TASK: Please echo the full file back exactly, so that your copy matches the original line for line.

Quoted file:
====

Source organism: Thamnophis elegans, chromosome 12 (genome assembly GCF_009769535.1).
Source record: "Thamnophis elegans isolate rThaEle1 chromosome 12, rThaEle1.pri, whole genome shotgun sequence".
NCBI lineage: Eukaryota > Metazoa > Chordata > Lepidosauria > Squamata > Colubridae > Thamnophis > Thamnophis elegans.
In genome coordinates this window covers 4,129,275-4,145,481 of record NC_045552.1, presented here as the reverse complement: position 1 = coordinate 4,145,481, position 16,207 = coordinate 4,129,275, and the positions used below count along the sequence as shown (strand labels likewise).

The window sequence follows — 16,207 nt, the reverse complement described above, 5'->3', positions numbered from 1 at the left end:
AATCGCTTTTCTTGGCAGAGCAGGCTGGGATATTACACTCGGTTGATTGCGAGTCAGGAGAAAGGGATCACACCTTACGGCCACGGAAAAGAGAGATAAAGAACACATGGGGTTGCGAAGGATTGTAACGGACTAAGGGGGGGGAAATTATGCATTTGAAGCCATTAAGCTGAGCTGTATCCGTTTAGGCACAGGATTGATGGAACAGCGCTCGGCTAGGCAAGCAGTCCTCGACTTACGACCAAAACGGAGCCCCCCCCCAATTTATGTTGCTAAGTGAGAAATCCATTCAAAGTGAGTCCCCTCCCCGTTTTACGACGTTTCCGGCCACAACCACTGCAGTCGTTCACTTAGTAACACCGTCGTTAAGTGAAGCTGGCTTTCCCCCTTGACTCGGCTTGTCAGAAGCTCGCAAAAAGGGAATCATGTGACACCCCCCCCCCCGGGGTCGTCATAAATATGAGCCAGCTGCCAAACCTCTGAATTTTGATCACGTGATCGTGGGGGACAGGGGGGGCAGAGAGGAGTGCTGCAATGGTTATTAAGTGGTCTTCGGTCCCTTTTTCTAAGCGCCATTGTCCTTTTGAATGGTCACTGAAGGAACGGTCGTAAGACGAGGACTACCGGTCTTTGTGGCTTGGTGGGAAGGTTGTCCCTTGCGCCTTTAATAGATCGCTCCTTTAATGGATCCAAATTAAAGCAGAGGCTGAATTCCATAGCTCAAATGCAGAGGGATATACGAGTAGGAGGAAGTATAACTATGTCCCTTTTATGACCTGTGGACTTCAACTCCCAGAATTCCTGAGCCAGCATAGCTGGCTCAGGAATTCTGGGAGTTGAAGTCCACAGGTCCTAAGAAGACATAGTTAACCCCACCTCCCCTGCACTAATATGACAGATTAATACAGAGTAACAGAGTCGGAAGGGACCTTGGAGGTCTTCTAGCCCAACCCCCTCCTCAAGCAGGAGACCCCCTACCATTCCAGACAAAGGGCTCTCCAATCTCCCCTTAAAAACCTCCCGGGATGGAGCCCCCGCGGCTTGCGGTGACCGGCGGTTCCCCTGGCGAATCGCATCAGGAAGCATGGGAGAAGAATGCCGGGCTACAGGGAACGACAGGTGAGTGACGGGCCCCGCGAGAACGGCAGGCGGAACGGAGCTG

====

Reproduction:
Source organism: Thamnophis elegans, chromosome 12 (genome assembly GCF_009769535.1).
Source record: "Thamnophis elegans isolate rThaEle1 chromosome 12, rThaEle1.pri, whole genome shotgun sequence".
NCBI lineage: Eukaryota > Metazoa > Chordata > Lepidosauria > Squamata > Colubridae > Thamnophis > Thamnophis elegans.
In genome coordinates this window covers 4,129,275-4,145,481 of record NC_045552.1, presented here as the reverse complement: position 1 = coordinate 4,145,481, position 16,207 = coordinate 4,129,275, and the positions used below count along the sequence as shown (strand labels likewise).

The window sequence follows — 16,207 nt, the reverse complement described above, 5'->3', positions numbered from 1 at the left end:
AATCGCTTTTCTTGGCAGAGCAGGCTGGGATATTACACTCGGTTGATTGCGAGTCAGGAGAAAGGGATCACACCTTACGGCCACGGAAAAGAGAGATAAAGAACACATGGGGTTGCGAAGGATTGTAACGGACTAAGGGGGGGGAAATTATGCATTTGAAGCCATTAAGCTGAGCTGTATCCGTTTAGGCACAGGATTGATGGAACAGCGCTCGGCTAGGCAAGCAGTCCTCGACTTACGACCAAAACGGAGCCCCCCCCCAATTTATGTTGCTAAGTGAGAAATCCATTCAAAGTGAGTCCCCTCCCCGTTTTACGACGTTTCCGGCCACAACCACTGCAGTCGTTCACTTAGTAACACCGTCGTTAAGTGAAGCTGGCTTTCCCCCTTGACTCGGCTTGTCAGAAGCTCGCAAAAAGGGAATCATGTGACACCCCCCCCCCCGGGGTCGTCATAAATATGAGCCAGCTGCCAAACCTCTGAATTTTGATCACGTGATCGTGGGGGACAGGGGGGGCAGAGAGGAGTGCTGCAATGGTTATTAAGTGGTCTTCGGTCCCTTTTTCTAAGCGCCATTGTCCTTTTGAATGGTCACTGAAGGAACGGTCGTAAGACGAGGACTACCGGTCTTTGTGGCTTGGTGGGAAGGTTGTCCCTTGCGCCTTTAATAGATCGCTCCTTTAATGGATCCAAATTAAAGCAGAGGCTGAATTCCATAGCTCAAATGCAGAGGGATATACGAGTAGGAGGAAGTATAACTATGTCCCTTTTATGACCTGTGGACTTCAACTCCCAGAATTCCTGAGCCAGCATAGCTGGCTCAGGAATTCTGGGAGTTGAAGTCCACAGGTCCTAAGAAGACATAGTTAACCCCACCTCCCCTGCACTAATATGACAGATTAATACAGAGTAACAGAGTCGGAAGGGACCTTGGAGGTCTTCTAGCCCAACCCCCTCCTCAAGCAGGAGACCCCCTACCATTCCAGACAAAGGGCTCTCCAATCTCCCCTTAAAAACCTCCCGGGATGGAGCCCCCGCGGCTTGCGGTGACCGGCGGTTCCCCTGGCGAATCGCATCAGGAAGCATGGGAGAAGAATGCCGGGCTACAGGGAACGACAGGTGAGTGACGGGCCCCGCGAGAACGGCAGGCGGAACGGAGCTG